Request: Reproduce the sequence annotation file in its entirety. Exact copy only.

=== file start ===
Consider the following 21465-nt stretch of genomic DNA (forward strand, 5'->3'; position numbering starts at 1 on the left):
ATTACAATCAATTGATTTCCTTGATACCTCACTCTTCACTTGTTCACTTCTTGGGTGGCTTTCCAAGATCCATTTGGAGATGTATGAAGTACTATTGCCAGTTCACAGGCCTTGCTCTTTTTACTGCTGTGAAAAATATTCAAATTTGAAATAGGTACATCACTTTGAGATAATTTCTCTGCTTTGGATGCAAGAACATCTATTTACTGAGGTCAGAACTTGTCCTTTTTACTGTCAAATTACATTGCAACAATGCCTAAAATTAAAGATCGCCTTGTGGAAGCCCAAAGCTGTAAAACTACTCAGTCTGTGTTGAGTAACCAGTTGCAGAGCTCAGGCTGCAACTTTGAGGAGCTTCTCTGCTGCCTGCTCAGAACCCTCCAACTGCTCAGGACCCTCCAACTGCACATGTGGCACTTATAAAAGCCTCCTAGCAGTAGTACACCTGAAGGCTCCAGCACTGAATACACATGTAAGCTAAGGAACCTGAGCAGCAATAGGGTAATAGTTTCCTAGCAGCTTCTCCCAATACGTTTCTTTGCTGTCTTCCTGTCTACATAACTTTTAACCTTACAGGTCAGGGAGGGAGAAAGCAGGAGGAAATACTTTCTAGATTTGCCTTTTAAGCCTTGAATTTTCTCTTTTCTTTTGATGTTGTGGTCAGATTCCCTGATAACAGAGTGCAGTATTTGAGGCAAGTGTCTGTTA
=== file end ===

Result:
Consider the following 21465-nt stretch of genomic DNA (forward strand, 5'->3'; position numbering starts at 1 on the left):
ATTACAATCAATTGATTTCCTTGATACCTCACTCTTCACTTGTTCACTTCTTGGGTGGCTTTCCAAGATCCATTTGGAGATGTATGAAGTACTATTGCCAGTTCACAGGCCTTGCTCTTTTTACTGCTGTGAAAAATATTCAAATTTGAAATAGGTACATCACTTTGAGATAATTTCTCTGCTTTGGATGCAAGAACATCTATTTACTGAGGTCAGAACTTGTCCTTTTTACTGTCAAATTACATTGCAACAATGCCTAAAATTAAAGATCGCCTTGTGGAAGCCCAAAGCTGTAAAACTACTCAGTCTGTGTTGAGTAACCAGTTGCAGAGCTCAGGCTGCAACTTTGAGGAGCTTCTCTGCTGCCTGCTCAGAACCCTCCAACTGCTCAGGACCCTCCAACTGCACATGTGGCACTTATAAAAGCCTCCTAGCAGTAGTACACCTGAAGGCTCCAGCACTGAATACACATGTAAGCTAAGGAACCTGAGCAGCAATAGGGTAATAGTTTCCTAGCAGCTTCTCCCAATACGTTTCTTTGCTGTCTTCCTGTCTACATAACTTTTAACCTTACAGGTCAGGGAGGGAGAAAGCAGGAGGAAATACTTTCTAGATTTGCCTTTTAAGCCTTGAATTTTCTCTTTTCTTTTGATGTTGTGGTCAGATTCCCTGATAACAGAGTGCAGTATTTGAGGCAAGTGTCTGTTA